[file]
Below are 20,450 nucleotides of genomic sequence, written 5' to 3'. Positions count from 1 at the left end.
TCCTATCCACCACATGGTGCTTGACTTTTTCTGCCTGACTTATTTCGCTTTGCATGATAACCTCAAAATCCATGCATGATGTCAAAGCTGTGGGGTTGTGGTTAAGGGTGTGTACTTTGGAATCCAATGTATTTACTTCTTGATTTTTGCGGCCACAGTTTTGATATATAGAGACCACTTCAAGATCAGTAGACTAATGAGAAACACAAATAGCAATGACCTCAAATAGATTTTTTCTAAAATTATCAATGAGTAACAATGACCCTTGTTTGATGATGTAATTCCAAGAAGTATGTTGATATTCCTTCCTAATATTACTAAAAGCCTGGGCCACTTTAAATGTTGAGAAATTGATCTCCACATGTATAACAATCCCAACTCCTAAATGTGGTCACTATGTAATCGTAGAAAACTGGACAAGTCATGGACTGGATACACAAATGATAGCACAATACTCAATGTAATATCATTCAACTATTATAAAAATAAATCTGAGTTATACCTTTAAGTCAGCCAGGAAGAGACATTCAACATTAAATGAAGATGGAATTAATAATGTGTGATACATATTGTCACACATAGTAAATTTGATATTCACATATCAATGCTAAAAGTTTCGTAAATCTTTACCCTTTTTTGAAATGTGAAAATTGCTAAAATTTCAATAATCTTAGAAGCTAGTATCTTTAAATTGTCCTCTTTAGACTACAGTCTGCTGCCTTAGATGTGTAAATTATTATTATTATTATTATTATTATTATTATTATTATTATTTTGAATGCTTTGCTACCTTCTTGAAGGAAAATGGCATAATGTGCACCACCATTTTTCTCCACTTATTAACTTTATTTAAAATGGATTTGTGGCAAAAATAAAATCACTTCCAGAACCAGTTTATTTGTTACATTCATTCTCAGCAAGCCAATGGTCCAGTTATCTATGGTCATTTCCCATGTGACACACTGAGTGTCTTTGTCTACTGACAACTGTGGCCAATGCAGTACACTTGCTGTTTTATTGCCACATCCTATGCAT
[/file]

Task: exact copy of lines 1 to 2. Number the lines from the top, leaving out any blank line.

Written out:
Below are 20,450 nucleotides of genomic sequence, written 5' to 3'. Positions count from 1 at the left end.
TCCTATCCACCACATGGTGCTTGACTTTTTCTGCCTGACTTATTTCGCTTTGCATGATAACCTCAAAATCCATGCATGATGTCAAAGCTGTGGGGTTGTGGTTAAGGGTGTGTACTTTGGAATCCAATGTATTTACTTCTTGATTTTTGCGGCCACAGTTTTGATATATAGAGACCACTTCAAGATCAGTAGACTAATGAGAAACACAAATAGCAATGACCTCAAATAGATTTTTTCTAAAATTATCAATGAGTAACAATGACCCTTGTTTGATGATGTAATTCCAAGAAGTATGTTGATATTCCTTCCTAATATTACTAAAAGCCTGGGCCACTTTAAATGTTGAGAAATTGATCTCCACATGTATAACAATCCCAACTCCTAAATGTGGTCACTATGTAATCGTAGAAAACTGGACAAGTCATGGACTGGATACACAAATGATAGCACAATACTCAATGTAATATCATTCAACTATTATAAAAATAAATCTGAGTTATACCTTTAAGTCAGCCAGGAAGAGACATTCAACATTAAATGAAGATGGAATTAATAATGTGTGATACATATTGTCACACATAGTAAATTTGATATTCACATATCAATGCTAAAAGTTTCGTAAATCTTTACCCTTTTTTGAAATGTGAAAATTGCTAAAATTTCAATAATCTTAGAAGCTAGTATCTTTAAATTGTCCTCTTTAGACTACAGTCTGCTGCCTTAGATGTGTAAATTATTATTATTATTATTATTATTATTATTATTATTATTATTTTGAATGCTTTGCTACCTTCTTGAAGGAAAATGGCATAATGTGCACCACCATTTTTCTCCACTTATTAACTTTATTTAAAATGGATTTGTGGCAAAAATAAAATCACTTCCAGAACCAGTTTATTTGTTACATTCATTCTCAGCAAGCCAATGGTCCAGTTATCTATGGTCATTTCCCATGTGACACACTGAGTGTCTTTGTCTACTGACAACTGTGGCCAATGCAGTACACTTGCTGTTTTATTGCCACATCCTATGCAT